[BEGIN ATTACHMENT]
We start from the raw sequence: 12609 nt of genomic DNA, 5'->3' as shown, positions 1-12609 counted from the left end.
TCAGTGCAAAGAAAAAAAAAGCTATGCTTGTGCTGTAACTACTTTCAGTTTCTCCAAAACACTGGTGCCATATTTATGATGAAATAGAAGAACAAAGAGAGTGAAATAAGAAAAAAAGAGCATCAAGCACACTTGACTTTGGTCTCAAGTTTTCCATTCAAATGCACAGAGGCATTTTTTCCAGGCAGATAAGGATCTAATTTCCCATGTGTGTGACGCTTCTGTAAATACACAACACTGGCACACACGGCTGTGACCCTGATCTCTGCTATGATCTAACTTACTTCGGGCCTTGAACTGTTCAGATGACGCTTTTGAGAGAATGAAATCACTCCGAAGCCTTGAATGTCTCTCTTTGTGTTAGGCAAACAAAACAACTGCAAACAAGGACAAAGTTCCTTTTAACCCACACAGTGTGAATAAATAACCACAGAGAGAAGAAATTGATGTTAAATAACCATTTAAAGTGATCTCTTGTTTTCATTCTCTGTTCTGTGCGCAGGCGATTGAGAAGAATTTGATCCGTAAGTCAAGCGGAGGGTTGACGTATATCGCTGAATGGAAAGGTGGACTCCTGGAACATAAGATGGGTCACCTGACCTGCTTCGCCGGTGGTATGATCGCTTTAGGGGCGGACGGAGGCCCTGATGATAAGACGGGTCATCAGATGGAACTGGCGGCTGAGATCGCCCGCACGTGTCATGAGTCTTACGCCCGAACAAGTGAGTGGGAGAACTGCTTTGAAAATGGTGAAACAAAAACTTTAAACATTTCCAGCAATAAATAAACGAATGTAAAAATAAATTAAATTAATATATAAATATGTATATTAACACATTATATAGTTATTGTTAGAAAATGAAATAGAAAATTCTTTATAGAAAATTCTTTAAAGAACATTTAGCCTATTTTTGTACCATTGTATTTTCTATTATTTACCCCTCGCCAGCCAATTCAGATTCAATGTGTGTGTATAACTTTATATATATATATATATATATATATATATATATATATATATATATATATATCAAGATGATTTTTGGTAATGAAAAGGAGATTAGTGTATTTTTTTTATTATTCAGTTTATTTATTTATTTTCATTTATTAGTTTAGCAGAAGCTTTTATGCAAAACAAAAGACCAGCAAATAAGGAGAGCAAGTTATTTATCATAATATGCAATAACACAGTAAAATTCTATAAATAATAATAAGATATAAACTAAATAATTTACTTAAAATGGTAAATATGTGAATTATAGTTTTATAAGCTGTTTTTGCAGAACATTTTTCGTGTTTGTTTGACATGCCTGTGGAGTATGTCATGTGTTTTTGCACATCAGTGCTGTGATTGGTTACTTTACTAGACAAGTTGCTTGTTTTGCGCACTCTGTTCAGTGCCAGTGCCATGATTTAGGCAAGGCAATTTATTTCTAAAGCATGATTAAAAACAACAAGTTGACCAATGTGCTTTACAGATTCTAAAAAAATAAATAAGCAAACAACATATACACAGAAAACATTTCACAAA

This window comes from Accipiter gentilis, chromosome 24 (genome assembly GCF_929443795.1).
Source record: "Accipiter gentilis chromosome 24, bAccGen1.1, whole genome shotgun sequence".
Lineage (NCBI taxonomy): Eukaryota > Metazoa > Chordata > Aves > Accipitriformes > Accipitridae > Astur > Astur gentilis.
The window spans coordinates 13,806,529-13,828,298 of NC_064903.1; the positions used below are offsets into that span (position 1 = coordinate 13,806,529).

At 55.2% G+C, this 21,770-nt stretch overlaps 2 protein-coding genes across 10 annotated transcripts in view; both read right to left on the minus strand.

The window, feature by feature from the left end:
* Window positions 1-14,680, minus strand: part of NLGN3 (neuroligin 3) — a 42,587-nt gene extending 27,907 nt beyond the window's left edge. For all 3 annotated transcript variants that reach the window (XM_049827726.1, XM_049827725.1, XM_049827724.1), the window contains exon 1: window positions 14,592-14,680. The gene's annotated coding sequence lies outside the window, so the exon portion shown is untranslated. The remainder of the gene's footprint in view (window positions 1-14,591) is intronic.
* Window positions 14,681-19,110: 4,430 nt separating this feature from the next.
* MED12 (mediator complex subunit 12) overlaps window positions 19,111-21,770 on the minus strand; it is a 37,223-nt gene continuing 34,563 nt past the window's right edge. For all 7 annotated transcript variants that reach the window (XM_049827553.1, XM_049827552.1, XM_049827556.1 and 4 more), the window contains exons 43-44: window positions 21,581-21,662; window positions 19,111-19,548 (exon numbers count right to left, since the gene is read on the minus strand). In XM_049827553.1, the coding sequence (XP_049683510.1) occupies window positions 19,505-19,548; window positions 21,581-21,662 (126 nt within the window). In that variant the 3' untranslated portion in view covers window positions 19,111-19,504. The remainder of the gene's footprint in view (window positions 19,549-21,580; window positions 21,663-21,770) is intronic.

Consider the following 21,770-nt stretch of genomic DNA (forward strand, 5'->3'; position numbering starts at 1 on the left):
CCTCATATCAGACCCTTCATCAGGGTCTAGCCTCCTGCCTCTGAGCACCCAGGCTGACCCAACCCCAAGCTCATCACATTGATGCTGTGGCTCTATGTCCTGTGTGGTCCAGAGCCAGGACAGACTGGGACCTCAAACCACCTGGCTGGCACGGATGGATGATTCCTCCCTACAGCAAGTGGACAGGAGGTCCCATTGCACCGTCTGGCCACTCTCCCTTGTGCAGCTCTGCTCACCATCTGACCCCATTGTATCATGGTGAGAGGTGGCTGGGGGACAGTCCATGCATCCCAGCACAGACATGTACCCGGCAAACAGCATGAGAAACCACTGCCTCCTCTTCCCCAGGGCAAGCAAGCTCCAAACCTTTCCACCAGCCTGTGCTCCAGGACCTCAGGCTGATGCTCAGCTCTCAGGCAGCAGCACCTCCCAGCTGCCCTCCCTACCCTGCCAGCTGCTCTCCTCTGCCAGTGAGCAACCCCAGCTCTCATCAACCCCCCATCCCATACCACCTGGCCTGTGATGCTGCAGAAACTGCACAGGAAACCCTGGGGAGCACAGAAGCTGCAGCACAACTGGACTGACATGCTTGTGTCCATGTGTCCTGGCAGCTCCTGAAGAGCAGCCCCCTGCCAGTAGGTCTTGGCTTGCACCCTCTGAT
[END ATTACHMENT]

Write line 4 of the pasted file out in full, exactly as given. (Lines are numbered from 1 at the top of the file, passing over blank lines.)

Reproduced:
Source record: "Accipiter gentilis chromosome 24, bAccGen1.1, whole genome shotgun sequence".